• Not very profitable for drug manufacturers
  • Hundreds of common drugs are not available in unit-dose packaging

Calendar Blister Packaging

Calendar blister packaging has printed prompts and calendar reminders. Some may be perforated allowing patients to tear and carry medications for a certain amount of days instead of carrying around the entire month. It can also be color coded for a specific time of day or day of the week.

Birth Control Compacts

Birth control compacts are multi-piece cases with inserted drug carriers. They are discreet and conveniently sized to be carried on the go.


Networking for doctors, nurses, pharmacists

A DosePak is a paperboard wallet-sized blister designed with dosing instructions or a calendar. It is especially helpful for patients who need to taper down their medications. 


A ShellPak is a thin, molded case with blister access. It delivers patient medications accurately, safely, and in controlled single doses. The shell provides pill protection as well as child-resistant technology.

The following are the advantages and disadvantages of calendar blister packaging, birth control compacts, DosePaks, and ShellPaks.

The advantages include:

  • Increase in patient adherence
  • Provide a simple, clear method of showing the medications that need to be taken on a regular basis
  • Helpful for patients who struggle with bottles or vials
  • Easy to tell how many medications are left
  • Prevent pills from being tampered with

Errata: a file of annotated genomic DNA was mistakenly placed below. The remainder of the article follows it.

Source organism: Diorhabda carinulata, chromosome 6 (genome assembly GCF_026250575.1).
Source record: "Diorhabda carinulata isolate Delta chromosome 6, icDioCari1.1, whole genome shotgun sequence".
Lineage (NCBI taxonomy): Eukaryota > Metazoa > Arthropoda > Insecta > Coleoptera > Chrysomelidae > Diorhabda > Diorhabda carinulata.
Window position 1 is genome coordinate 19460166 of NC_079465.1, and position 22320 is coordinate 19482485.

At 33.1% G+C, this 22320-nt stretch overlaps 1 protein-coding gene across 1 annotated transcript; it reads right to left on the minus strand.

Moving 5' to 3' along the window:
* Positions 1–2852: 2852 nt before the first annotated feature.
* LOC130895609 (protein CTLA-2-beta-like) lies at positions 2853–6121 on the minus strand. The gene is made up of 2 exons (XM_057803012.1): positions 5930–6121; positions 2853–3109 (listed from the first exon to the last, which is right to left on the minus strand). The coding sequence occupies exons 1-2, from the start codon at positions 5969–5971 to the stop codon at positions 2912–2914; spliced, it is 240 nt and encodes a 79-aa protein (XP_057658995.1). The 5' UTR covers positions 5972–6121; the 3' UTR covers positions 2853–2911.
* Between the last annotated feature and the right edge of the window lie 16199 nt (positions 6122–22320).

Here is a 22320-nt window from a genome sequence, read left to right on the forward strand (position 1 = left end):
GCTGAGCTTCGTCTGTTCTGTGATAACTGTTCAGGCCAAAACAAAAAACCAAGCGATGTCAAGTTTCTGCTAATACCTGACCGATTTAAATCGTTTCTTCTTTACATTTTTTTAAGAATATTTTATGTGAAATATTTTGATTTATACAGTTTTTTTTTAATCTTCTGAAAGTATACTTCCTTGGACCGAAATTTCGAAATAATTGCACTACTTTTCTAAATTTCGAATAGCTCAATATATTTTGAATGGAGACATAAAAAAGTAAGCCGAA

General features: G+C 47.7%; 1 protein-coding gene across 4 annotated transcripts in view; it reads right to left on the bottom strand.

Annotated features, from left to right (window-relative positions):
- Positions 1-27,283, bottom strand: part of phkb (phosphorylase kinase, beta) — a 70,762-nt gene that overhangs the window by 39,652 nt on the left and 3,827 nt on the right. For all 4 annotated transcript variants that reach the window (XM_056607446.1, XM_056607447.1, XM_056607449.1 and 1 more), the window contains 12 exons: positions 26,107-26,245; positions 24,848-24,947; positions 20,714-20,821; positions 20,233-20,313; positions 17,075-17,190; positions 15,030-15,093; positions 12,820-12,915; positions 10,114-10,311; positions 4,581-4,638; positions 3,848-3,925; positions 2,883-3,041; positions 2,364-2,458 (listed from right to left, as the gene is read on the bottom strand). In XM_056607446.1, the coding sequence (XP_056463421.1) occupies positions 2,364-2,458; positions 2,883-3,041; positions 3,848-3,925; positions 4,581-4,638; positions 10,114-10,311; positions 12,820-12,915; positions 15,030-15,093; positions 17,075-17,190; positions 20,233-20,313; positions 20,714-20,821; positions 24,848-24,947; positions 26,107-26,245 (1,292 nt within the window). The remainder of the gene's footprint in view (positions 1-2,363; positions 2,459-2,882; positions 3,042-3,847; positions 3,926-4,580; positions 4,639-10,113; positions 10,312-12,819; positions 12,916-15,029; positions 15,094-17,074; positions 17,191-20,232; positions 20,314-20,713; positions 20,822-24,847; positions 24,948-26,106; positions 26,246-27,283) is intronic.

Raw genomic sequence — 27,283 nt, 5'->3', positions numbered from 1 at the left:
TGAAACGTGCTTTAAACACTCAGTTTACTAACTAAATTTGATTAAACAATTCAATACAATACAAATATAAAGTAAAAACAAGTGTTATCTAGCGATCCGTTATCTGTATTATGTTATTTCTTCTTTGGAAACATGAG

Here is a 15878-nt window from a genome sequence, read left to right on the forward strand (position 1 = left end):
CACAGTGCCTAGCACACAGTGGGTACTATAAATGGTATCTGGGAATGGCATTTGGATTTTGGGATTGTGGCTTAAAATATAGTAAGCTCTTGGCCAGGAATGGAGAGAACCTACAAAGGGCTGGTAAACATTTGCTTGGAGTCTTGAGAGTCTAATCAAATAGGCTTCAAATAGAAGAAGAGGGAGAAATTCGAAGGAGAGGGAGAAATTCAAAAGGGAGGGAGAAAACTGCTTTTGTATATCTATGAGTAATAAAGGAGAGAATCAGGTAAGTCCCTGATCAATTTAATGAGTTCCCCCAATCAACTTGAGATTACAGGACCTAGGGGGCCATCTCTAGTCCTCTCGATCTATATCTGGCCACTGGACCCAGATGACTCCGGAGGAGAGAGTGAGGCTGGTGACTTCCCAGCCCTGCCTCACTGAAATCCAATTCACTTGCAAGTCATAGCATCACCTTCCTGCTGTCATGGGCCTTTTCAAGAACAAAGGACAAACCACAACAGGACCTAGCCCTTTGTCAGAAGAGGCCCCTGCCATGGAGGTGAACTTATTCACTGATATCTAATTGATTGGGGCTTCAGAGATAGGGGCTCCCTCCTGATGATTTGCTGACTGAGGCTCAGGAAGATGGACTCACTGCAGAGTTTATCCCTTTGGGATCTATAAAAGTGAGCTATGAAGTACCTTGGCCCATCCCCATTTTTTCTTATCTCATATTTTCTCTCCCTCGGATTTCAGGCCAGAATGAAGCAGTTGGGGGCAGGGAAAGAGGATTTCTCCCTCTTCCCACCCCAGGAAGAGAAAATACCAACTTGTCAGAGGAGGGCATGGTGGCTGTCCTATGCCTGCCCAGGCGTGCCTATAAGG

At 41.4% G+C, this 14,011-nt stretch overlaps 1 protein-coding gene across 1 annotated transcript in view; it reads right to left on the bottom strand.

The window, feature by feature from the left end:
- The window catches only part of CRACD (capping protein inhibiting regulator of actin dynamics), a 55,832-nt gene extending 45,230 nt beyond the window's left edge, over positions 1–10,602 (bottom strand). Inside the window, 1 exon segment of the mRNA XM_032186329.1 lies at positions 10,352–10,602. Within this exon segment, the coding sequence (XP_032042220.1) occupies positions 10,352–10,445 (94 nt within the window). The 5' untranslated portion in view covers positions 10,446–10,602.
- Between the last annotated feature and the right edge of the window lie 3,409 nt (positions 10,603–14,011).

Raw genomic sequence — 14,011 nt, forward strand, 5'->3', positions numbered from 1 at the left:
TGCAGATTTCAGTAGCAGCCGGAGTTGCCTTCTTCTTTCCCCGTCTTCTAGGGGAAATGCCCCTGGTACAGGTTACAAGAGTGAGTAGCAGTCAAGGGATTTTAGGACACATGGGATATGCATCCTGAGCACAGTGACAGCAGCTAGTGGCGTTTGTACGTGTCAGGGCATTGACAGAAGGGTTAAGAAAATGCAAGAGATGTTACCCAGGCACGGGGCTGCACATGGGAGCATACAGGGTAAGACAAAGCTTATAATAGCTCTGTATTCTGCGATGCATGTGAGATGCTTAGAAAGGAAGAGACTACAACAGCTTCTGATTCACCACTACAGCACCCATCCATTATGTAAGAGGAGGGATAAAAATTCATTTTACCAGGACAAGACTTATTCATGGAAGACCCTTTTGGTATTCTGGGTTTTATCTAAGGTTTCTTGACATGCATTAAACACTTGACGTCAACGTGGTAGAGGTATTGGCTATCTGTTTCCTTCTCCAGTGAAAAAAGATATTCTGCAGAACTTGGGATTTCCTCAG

• Easily notice if package is damaged or opened
  • Safe and efficient
  • Ultimately prevent adverse effects

The disadvantages include:

  • Difficulties with storage
  • Cost

Smart Caps

Smart caps have timers, lights, or buzzers on bottles and vials.

The advantages include:

  • Increase in patient adherence
  • Built-in timer that works just like a stopwatch
  • Indicates when the bottle was last opened  
  • Some pharmacies may give them away with no additional cost

The disadvantages include:

  • Some pharmacies may charge for them
  • Potential malfunction


Taking medications is a complex behavior that involves several aspects. Non-adherence is the most common type of medication error studied in self-care settings. It can impact patient outcomes resulting in unnecessary disease progression, complications, hospitalizations, disability, lower quality of life, and even death. Improving patient adherence through the use of medication adherence packaging may be an effective way to address this issue. Investing in adherence packaging may result in consistent drug consumption, more refills, and better patient outcomes.


American Society of Hospital Pharmacists. (1985). ASHP technical assistance bulletin on single unit and unit dose packages of drugs. American Journal of Hospital Pharmacy. 42: 378-379.

Becker, L.A., Glanz, K., Sobel, E. (1986). A randomized trial of special packaging of antihypertensive medications. Journal of Family Practice. 22(4): 357–361.

Mahtani, K.R., Heneghan, C.J., Glasziou, P., & Perera, R. (2006). Reminder packaging for improving adherence to self-administered long-term medications. Cochrane Database of Systematic Reviews. (1): CD005025.

McElhiney, L.E. (2012). Unit-dose packaging. The International Journal of Pharmaceutical Compounding. 2(6).

National Community Pharmacists Association. (2012). PAMA: Pharmacists Advancing Medication Adherence (pp. 1-16).

Quinn, F.J. (2009). The packaging contribution to patient adherence. Pharmaceutical Commerce. Retrieved from www.meadwestvaco.com

Schneider P.J., Murphy J.E., & Pedersen, C.A. (2008). Impact of medication packaging on adherence and treatment outcomes in older ambulatory patients. Journal of American Pharmacists Association. 48(1): 58–63.

So, T. & Wertheimer, A. (2012). Unit-of-use versus traditional bulk packaging. Innovations in Pharmacy. 3(1): 1-6.

Zedler, B.K., Kakad, P., Colilla, S., Murrelle, L., & Shah, N.R. (2011). Does packaging with a calendar feature improve adherence to self-administered medication for long-term use? A systematic review. Clinical Therapeutics. 33(1): 62-73.